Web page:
At the end of last year, Skylight maker Velux Group and BayWa r.e., a renewable energy developer, signed the first European power-purchase agreement (PPA) involving agriculture and solar power. The move underscores growing interest in agri-PV, where photovoltaic solar plants are combined with food production on farmland.

Under the terms of the PPA, BayWa r.e. will build two solar parks in Spain to power Velux’s European operations with 100 per cent green electricity by 2024, saving 40,000 tonnes of carbon dioxide a year. The parks – one close to Seville and the other near Granada – will be connected to the grid between 2023 and 2024, with a combined output of 167 GWh a year; equal to the energy consumption of around 45,000 European homes.

The Granada plant, called Alhendín, will be BayWa r.e.’s first agri-PV project in Spain, with crops being grown between the solar panels across ten per cent of the development. To accommodate plant growth and farm machinery, the solar panels will be raised further off the ground than usual. The panels will also be used to collect rainwater for the crops in the project.

A great potential if challenges can be overcome

On its website, BayWa r.e. claims agri-PV can increase a farm’s economic value by up to 30 per cent. In China, where agri-PV is practised widely because of a shortage of available land near grid connections, the analyst firm BloombergNEF has found this is not always the case. Instead, a 2020 study of Chinese agri-PV found the solar plants had higher costs and lower yields than traditional projects, and farming operated at a loss because of the need for manual labour to work between panels.

Nevertheless, if the challenges can be overcome then the potential for agri-PV is immense, according to the industry body SolarPower Europe. If just one per cent of Europe’s arable land were combined with solar-power generation, then it could deliver more than 700 GW of electricity, SolarPower Europe says.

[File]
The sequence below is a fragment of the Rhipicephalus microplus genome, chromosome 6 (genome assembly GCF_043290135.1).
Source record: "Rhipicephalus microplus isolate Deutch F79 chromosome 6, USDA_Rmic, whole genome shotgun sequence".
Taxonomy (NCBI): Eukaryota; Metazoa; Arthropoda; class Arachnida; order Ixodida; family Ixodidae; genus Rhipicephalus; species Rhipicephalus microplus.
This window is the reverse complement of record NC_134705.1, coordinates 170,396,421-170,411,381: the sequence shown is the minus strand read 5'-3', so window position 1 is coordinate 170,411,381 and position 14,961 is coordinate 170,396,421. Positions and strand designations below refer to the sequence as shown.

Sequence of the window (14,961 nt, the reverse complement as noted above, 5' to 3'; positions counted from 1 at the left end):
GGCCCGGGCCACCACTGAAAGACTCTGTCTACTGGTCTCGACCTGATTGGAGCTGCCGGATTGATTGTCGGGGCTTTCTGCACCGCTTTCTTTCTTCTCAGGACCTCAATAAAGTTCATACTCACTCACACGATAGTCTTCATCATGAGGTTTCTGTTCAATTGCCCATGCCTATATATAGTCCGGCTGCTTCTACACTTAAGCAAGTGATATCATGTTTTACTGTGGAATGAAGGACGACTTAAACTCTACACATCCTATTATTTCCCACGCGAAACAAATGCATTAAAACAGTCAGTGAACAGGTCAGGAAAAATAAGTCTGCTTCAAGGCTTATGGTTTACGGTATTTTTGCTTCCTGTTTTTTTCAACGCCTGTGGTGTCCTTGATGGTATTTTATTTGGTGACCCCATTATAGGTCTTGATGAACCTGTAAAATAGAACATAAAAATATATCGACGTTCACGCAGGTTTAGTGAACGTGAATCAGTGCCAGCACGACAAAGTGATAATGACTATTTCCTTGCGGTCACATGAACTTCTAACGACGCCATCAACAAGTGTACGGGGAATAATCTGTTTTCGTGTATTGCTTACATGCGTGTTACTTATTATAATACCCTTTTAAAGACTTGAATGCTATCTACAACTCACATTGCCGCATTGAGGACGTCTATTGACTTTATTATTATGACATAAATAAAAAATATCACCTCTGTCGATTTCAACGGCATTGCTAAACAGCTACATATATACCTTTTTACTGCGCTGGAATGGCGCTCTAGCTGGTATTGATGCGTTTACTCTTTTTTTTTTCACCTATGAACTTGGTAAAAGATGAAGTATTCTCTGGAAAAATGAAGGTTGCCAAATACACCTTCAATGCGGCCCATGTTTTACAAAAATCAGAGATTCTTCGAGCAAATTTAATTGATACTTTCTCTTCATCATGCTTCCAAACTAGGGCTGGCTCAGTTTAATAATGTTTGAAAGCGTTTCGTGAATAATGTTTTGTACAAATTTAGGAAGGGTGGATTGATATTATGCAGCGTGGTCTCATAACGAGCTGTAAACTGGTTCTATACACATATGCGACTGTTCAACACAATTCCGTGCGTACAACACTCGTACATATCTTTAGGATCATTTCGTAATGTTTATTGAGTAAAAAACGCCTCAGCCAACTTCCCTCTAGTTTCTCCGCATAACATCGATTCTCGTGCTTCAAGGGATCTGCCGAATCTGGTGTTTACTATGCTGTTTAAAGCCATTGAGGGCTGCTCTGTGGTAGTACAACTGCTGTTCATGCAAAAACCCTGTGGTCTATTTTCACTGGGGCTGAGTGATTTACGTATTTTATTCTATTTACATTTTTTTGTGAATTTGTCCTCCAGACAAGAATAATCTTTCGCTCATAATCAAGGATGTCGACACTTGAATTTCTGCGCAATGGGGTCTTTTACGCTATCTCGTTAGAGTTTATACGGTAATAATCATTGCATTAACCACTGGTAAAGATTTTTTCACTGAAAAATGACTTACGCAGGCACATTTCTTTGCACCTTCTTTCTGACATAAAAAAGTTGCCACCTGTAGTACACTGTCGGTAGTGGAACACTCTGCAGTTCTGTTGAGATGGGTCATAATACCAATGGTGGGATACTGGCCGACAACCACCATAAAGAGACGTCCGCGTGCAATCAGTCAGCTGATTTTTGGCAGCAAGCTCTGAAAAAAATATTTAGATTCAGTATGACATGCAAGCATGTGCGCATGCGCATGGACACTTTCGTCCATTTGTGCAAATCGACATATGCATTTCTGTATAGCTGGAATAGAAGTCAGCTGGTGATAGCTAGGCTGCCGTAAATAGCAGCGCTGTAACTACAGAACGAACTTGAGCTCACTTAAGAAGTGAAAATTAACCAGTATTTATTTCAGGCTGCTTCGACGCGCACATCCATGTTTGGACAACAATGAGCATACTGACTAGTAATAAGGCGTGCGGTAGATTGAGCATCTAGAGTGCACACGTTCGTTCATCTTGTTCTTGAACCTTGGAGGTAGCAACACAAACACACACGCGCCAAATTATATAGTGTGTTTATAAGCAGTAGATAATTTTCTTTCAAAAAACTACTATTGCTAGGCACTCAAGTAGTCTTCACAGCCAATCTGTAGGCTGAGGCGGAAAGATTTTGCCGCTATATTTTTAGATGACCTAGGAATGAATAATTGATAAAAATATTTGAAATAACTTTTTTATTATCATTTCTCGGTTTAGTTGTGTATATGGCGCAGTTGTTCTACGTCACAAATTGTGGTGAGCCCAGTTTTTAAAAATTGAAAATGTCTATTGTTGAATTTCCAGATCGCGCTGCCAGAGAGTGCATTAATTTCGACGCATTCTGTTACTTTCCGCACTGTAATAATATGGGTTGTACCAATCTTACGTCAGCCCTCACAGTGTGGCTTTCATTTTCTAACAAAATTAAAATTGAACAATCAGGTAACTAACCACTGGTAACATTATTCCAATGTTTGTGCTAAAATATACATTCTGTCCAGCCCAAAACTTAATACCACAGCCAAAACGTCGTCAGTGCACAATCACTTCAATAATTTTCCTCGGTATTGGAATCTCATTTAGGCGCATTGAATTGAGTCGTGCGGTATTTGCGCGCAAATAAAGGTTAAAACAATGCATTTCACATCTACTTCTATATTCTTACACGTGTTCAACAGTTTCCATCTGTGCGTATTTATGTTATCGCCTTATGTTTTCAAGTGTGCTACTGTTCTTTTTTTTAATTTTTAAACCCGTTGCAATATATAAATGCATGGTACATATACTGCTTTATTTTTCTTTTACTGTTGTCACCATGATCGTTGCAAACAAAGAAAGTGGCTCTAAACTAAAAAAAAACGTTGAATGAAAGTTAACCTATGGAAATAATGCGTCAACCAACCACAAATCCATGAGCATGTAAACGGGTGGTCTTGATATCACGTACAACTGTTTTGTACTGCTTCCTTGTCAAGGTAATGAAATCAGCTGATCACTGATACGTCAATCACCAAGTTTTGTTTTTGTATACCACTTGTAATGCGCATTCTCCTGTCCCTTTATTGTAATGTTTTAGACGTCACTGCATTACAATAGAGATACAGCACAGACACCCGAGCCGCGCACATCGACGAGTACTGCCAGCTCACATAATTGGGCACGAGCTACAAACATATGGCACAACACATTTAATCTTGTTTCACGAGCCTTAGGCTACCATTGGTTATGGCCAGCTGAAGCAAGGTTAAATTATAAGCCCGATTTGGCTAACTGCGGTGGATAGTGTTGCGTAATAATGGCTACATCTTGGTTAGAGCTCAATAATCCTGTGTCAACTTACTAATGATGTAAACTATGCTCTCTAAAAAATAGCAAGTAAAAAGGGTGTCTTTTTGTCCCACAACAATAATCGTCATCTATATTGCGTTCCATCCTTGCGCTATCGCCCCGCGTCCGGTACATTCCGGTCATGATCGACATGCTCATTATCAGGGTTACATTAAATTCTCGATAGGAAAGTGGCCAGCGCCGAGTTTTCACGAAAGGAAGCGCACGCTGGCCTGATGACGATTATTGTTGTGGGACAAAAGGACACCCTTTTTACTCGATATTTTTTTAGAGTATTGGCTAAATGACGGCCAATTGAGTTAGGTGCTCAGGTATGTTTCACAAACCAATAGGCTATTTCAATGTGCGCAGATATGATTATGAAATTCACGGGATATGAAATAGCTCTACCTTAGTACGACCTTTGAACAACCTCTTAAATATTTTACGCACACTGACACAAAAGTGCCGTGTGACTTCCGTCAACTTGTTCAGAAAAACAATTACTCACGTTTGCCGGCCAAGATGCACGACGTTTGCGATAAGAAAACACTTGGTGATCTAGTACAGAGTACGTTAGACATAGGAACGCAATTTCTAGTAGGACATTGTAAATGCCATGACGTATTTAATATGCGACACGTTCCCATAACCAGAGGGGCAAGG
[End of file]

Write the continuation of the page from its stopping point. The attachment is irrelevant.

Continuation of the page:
“Installed directly above crops, agri-PV provides shade, protects against hail or frost, enables stable crop yields and increases the electrical yield of solar PV panels,” claims Alain Desvigne, chief executive of Amarenco Group and chair of SolarPower Europe’s agri-PV work stream.

Biodiversity and community engagement

Furthermore, says BayWa r.e., the development of both solar plants will include a comprehensive suite of social and environmental measures to enhance local biodiversity and foster community involvement. The developer intends to set up interdisciplinary research groups with local universities – the Universidad Autónoma de Madrid and Universidad de Córdoba – to make sure local community and environmental considerations are prioritised in both plants.

“BayWa r.e. is happy to support Velux on their journey towards reaching carbon neutrality,” BayWa r.e.’s global director of energy solutions, Andrea Grotzke, tells Discover Cleantech. “We believe that innovative projects like this one in Spain perfectly showcase the many opportunities that renewables offer, not only in terms of energy, but also community engagement and food production.”

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